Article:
Despite the fact that I have no physical treatment planned for this year, I am still visiting hospital regularly to keep several side effects under control. Thankfully the cancer remains miraculously in remission, but as the years go on, complications are now developing due to the aggressive treatment I have had in the past. This week I had a very emotional meeting with the Consultant in charge of my recent three year period of blood treatment. It was a follow up appointment to see if it was continuing to work, and that my rejection disease had not returned. The treatment had solved my original problems, but unfortunately has left me with complications. However I had no choice really, and this was always a risk. I thanked the doctor and her team for giving me a reasonable quality of life again, and she thanked me for what I was doing! Big man as I am, I nearly cried. She explained that everyone was aware of my work, and thought it was great that a patient is so active in cancer support, and how much this was helping other patients. I thanked her for her kind words, and said “we all want the same thing!” She smiled as I explained that we both have different views of the same problem. We all want to make life better for people affected by cancer, using our very different experience. By the hospital being able to patch me up, I am then able to continue my work, and thus we have a very small team!
If only things were that simple in the cancer world. As we have said many times cancer affects us all uniquely, meaning that we all have different opinions about things. I have set about doing what I think is a positive thing to help improve life for others but it might not be suitable for everyone. People have their own ideas and visions and then set off on their own path, trying to help in their own way. Daily I see new organisations helping with different aspects of cancer support, some indeed where I hadn’t realised there was an issue! In many respects this is fantastic to have so many views of the problems we face. So much enthusiasm and energy being harnessed for the greater good. What is the problem with that I hear you ask? On the surface nothing, but when I think about sustainability and trying to coordinate these wonderful resources that is where the real issues lie. What cancer seems to be doing is dividing us, from politicians, clinicians, charities and health organisations to patients. We all have our own opinions based either on researched evidence or in most cases anecdotal, on what is required. There is a lot of fabulous work being done, but little of it coordinated.
Much of the incredible work currently being done in the cancer support arena is by people who themselves have been touched by cancer, giving them a greater insight into what is required. But there is very little signposting available to help people find these services. There is no A-Z of cancer support, no central directory to look in to find the help you need. Of course the larger healthcare organisations do that in a limited way, but rarely including smaller independent support services. Locally I know of work being done to try and sign post resources better, but this work is very hit and miss. With individual organisations starting daily, how could you keep up with the list even if one existed. Sustainability issues, meaning many cannot continue in the longer term and must reduce their offering.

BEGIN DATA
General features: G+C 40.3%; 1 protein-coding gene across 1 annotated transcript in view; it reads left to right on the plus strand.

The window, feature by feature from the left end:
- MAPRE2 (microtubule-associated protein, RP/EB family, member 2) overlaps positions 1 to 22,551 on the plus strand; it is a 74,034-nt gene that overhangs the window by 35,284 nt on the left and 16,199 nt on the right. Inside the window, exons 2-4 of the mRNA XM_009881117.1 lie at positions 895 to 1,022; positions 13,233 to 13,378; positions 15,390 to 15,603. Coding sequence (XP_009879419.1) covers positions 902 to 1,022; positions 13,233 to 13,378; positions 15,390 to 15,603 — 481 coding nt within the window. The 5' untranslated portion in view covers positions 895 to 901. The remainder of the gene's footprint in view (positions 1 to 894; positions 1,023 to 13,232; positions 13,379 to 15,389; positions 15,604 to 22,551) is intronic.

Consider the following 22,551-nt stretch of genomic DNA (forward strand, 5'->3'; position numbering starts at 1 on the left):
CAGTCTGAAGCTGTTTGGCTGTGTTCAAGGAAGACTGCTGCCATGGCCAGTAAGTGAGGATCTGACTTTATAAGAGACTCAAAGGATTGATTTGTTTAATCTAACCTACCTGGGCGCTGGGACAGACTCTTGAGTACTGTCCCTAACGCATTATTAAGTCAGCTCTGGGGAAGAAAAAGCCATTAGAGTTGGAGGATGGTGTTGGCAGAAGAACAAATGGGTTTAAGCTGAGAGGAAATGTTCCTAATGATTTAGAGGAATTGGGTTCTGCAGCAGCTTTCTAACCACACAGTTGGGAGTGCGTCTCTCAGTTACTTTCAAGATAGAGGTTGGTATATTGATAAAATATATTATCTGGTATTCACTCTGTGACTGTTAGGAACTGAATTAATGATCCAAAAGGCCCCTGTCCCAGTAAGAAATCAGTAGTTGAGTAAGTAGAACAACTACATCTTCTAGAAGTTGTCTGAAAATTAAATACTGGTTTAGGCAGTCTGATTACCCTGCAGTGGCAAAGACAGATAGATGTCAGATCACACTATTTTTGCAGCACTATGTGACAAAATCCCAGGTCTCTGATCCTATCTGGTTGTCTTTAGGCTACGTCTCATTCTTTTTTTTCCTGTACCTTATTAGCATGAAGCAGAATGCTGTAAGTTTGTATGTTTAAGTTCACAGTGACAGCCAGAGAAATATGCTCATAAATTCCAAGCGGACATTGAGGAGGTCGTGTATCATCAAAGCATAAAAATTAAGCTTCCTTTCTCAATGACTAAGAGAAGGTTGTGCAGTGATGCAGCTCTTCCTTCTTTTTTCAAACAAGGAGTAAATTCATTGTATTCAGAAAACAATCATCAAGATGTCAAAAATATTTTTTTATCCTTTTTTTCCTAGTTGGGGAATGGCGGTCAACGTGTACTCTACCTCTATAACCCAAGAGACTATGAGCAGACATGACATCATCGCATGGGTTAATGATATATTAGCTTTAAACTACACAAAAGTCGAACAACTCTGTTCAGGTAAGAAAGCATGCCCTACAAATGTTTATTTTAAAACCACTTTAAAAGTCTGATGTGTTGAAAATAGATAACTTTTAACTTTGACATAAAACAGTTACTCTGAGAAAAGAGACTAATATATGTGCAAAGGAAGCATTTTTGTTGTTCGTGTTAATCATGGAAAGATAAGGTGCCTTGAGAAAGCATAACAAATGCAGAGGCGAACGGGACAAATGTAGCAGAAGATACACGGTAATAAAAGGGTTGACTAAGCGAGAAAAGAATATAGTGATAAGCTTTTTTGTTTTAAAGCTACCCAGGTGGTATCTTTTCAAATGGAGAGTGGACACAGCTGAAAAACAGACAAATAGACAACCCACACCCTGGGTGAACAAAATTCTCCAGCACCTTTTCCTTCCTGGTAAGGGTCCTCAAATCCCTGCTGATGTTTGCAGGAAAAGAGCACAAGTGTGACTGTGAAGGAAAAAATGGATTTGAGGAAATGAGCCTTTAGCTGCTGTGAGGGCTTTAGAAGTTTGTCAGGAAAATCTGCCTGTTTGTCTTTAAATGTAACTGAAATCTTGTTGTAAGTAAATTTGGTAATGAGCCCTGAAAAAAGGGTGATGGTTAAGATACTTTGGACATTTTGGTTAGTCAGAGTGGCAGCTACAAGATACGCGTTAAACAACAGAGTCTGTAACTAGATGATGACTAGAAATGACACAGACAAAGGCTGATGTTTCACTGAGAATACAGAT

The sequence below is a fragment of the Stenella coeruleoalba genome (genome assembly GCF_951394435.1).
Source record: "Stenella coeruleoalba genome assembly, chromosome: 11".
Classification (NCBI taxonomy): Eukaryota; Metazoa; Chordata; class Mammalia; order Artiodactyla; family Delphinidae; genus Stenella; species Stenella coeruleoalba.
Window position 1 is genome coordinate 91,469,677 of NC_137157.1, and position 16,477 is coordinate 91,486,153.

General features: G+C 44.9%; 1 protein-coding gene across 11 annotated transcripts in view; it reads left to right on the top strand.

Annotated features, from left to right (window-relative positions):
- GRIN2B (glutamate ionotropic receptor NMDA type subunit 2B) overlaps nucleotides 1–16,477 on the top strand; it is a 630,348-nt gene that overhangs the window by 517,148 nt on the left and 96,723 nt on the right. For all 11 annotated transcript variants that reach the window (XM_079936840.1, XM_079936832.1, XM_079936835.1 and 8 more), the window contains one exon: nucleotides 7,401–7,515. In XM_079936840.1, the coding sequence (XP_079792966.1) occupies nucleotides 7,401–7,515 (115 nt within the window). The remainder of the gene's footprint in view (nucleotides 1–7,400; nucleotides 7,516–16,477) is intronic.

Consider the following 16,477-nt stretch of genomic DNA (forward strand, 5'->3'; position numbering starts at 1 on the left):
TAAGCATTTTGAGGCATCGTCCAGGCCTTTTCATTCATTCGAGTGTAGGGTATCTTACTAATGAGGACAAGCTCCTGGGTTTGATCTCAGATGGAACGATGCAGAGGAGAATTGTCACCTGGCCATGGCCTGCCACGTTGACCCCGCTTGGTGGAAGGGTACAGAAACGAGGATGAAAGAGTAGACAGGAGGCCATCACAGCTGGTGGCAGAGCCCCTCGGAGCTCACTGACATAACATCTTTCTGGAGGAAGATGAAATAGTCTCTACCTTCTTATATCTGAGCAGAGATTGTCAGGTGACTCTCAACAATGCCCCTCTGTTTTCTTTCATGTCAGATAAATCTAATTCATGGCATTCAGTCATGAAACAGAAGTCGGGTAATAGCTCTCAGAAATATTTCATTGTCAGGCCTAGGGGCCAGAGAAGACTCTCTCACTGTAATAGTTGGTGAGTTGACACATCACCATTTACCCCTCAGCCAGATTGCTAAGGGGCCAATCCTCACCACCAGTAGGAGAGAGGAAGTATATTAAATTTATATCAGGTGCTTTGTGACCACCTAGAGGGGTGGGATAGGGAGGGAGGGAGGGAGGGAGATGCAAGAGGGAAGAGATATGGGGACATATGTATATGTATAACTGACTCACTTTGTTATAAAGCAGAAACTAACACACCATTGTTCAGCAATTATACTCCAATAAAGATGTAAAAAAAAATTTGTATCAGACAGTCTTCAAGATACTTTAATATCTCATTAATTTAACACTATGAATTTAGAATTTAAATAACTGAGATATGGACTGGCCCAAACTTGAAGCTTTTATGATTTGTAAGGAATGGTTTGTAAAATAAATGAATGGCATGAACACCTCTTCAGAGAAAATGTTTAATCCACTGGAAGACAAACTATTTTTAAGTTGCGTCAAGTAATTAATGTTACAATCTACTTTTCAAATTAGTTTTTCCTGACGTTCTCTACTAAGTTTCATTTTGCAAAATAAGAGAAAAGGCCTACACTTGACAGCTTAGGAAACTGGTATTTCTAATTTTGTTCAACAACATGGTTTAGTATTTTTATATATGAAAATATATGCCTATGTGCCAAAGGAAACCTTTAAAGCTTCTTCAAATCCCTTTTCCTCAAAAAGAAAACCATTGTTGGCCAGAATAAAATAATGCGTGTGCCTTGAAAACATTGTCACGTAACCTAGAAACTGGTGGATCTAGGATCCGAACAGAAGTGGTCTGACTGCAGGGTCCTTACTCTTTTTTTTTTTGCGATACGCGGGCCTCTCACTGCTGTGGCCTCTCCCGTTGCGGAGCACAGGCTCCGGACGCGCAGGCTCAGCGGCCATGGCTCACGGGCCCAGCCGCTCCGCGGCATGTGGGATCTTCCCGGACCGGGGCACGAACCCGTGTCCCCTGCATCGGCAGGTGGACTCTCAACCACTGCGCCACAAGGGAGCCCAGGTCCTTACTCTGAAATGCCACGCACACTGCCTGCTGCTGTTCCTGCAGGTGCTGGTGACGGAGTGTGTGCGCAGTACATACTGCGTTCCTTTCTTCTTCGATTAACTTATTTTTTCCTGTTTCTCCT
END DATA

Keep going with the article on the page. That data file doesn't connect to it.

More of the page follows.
I talk frequently about collaboration being essential if we are to make progress against cancer, but the longer I am doing this work, the harder it becomes to see that happening successfully in the long term, and finances will of course force the issue for many. In my own case I do my best to collaborate with many larger organisations but with mixed results, and a degree of suspicion. Few are keen to share work on a regular basis if at all, generally only when they have a particular campaign they wish to highlight, then silence for a few months! Smaller organisations are much better, often forming personal relationships to help each other, but still ultimately focussing on our own causes. But then our work exists for two reasons, primarily to help others of course, but in many cases to give ourselves a positive focus or continue the legacy of a loved one. This therefore means that we all have a different vision too!
When you look at the bigger picture, across the number of diseases and then with all the countries in the world doing different things, you can see this situation looks difficult. Of course there is collaboration happening, but I am beginning to wonder if we will ever be able to truly work together for the common good. With limited resources and continued duplication of work, it seems crazy that this situation appears to be getting worse not better. I have concluded that there will never be enough cancer support for the numbers that will require it, we all need different things at different times and the spectrum of what is needed is so broad. But we do need to find a way that works, to enable us as a society, to optimise our efforts to help people living with long term health conditions to play a useful part in society, whilst dealing with their illness. We do all want the same thing ultimately, but it’s how we achieve that is where we disagree!
Above are my thoughts and opinions, please feel free to share yours below.